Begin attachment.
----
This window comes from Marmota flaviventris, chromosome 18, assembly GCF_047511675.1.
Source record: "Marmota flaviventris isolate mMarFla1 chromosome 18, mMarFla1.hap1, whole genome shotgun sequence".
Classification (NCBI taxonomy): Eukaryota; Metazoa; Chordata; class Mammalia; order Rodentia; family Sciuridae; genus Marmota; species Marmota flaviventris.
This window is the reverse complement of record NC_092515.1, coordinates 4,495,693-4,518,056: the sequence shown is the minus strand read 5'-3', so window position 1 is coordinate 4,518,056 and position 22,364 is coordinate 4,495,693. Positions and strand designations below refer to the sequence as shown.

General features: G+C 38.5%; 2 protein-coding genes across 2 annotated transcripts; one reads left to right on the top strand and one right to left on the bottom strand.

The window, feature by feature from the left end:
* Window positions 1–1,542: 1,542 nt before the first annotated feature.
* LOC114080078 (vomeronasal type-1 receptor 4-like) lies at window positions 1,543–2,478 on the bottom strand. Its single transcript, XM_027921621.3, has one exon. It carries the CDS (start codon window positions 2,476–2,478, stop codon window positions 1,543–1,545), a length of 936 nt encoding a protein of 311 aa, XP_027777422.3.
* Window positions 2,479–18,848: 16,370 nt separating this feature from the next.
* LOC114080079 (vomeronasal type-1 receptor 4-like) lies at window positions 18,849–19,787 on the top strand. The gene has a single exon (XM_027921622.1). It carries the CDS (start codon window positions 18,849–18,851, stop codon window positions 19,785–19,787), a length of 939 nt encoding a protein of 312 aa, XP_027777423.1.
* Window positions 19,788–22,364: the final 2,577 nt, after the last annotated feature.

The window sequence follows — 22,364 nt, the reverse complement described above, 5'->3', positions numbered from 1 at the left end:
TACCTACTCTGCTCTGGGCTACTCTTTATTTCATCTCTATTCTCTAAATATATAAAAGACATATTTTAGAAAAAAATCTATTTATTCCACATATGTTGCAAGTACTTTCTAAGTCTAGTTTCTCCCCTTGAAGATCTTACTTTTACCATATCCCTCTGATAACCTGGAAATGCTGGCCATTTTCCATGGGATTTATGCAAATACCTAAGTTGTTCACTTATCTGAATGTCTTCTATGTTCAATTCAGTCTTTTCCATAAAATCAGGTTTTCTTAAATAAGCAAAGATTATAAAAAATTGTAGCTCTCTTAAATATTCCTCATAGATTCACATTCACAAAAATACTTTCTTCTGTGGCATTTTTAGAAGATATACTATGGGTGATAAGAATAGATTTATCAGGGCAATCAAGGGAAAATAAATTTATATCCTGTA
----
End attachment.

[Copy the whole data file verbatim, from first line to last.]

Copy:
This window comes from Marmota flaviventris, chromosome 18, assembly GCF_047511675.1.
Source record: "Marmota flaviventris isolate mMarFla1 chromosome 18, mMarFla1.hap1, whole genome shotgun sequence".
Classification (NCBI taxonomy): Eukaryota; Metazoa; Chordata; class Mammalia; order Rodentia; family Sciuridae; genus Marmota; species Marmota flaviventris.
This window is the reverse complement of record NC_092515.1, coordinates 4,495,693-4,518,056: the sequence shown is the minus strand read 5'-3', so window position 1 is coordinate 4,518,056 and position 22,364 is coordinate 4,495,693. Positions and strand designations below refer to the sequence as shown.

General features: G+C 38.5%; 2 protein-coding genes across 2 annotated transcripts; one reads left to right on the top strand and one right to left on the bottom strand.

The window, feature by feature from the left end:
* Window positions 1–1,542: 1,542 nt before the first annotated feature.
* LOC114080078 (vomeronasal type-1 receptor 4-like) lies at window positions 1,543–2,478 on the bottom strand. Its single transcript, XM_027921621.3, has one exon. It carries the CDS (start codon window positions 2,476–2,478, stop codon window positions 1,543–1,545), a length of 936 nt encoding a protein of 311 aa, XP_027777422.3.
* Window positions 2,479–18,848: 16,370 nt separating this feature from the next.
* LOC114080079 (vomeronasal type-1 receptor 4-like) lies at window positions 18,849–19,787 on the top strand. The gene has a single exon (XM_027921622.1). It carries the CDS (start codon window positions 18,849–18,851, stop codon window positions 19,785–19,787), a length of 939 nt encoding a protein of 312 aa, XP_027777423.1.
* Window positions 19,788–22,364: the final 2,577 nt, after the last annotated feature.

The window sequence follows — 22,364 nt, the reverse complement described above, 5'->3', positions numbered from 1 at the left end:
TACCTACTCTGCTCTGGGCTACTCTTTATTTCATCTCTATTCTCTAAATATATAAAAGACATATTTTAGAAAAAAATCTATTTATTCCACATATGTTGCAAGTACTTTCTAAGTCTAGTTTCTCCCCTTGAAGATCTTACTTTTACCATATCCCTCTGATAACCTGGAAATGCTGGCCATTTTCCATGGGATTTATGCAAATACCTAAGTTGTTCACTTATCTGAATGTCTTCTATGTTCAATTCAGTCTTTTCCATAAAATCAGGTTTTCTTAAATAAGCAAAGATTATAAAAAATTGTAGCTCTCTTAAATATTCCTCATAGATTCACATTCACAAAAATACTTTCTTCTGTGGCATTTTTAGAAGATATACTATGGGTGATAAGAATAGATTTATCAGGGCAATCAAGGGAAAATAAATTTATATCCTGTA